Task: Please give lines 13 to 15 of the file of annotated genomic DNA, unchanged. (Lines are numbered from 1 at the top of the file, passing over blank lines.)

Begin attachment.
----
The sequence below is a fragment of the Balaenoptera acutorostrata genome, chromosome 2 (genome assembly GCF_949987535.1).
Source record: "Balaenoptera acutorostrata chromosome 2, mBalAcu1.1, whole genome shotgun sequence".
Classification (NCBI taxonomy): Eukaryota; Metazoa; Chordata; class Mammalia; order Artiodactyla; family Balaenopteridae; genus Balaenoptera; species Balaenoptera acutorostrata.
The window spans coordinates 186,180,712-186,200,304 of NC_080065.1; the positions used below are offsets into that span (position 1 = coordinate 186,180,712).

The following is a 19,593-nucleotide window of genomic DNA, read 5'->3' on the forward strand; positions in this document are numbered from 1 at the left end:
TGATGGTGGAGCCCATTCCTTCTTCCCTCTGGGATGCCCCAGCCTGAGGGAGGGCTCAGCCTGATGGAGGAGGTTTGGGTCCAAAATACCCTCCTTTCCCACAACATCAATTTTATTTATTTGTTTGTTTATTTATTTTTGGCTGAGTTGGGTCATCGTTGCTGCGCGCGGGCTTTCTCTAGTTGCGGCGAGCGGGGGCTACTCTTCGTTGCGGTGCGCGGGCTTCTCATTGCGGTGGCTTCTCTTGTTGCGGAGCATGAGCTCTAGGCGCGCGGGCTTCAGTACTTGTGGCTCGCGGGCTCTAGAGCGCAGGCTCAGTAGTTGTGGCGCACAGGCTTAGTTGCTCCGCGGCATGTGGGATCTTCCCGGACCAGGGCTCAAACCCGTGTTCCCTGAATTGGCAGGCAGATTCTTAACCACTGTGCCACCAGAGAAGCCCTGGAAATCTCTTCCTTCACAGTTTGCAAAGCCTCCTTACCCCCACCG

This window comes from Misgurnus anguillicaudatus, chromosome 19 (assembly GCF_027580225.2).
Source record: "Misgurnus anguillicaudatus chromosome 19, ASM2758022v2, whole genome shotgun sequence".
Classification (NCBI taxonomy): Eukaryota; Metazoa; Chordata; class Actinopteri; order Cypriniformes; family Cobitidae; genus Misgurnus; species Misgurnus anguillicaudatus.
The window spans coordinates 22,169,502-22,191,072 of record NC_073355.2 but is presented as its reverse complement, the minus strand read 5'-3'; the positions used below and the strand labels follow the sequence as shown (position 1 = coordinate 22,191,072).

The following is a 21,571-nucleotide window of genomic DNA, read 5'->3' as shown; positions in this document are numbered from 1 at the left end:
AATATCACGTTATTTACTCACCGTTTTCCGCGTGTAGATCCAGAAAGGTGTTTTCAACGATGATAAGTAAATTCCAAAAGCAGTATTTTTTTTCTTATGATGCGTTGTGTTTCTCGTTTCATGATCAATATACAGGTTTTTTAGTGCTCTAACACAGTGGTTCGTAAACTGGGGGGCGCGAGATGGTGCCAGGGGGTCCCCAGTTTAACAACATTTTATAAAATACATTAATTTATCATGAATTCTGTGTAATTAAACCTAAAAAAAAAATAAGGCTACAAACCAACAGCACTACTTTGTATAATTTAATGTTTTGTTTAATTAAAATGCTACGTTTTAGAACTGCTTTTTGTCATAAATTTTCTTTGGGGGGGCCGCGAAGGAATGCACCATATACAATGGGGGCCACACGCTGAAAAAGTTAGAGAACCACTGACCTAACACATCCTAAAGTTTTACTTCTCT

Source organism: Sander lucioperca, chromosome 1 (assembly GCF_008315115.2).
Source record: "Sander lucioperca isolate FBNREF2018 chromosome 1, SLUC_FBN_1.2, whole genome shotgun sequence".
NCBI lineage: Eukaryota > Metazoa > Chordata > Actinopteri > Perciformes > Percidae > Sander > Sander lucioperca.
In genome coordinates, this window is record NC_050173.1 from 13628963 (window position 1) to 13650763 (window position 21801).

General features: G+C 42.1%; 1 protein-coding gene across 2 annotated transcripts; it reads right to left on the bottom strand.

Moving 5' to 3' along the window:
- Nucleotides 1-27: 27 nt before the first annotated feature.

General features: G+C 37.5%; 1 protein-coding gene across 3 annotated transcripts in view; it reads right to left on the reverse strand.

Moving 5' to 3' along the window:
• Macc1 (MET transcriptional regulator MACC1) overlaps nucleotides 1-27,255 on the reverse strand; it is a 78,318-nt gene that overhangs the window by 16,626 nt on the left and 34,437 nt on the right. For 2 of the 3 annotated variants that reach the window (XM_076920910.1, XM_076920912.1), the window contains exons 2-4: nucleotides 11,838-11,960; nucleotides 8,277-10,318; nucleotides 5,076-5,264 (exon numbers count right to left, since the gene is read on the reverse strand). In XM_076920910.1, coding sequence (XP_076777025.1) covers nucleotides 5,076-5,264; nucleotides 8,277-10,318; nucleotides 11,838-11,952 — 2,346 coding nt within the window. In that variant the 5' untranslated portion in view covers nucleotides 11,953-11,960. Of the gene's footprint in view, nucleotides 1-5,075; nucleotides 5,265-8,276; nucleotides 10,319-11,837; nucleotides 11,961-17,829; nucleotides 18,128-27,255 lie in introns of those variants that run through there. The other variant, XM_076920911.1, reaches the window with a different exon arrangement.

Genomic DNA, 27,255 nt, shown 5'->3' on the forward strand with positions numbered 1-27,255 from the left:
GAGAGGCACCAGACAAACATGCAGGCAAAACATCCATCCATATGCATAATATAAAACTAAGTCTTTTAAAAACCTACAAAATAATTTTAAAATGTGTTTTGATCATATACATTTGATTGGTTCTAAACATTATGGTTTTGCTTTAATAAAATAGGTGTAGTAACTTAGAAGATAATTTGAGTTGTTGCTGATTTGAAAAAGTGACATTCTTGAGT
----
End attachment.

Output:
Source organism: Sander lucioperca, chromosome 1 (assembly GCF_008315115.2).
Source record: "Sander lucioperca isolate FBNREF2018 chromosome 1, SLUC_FBN_1.2, whole genome shotgun sequence".
NCBI lineage: Eukaryota > Metazoa > Chordata > Actinopteri > Perciformes > Percidae > Sander > Sander lucioperca.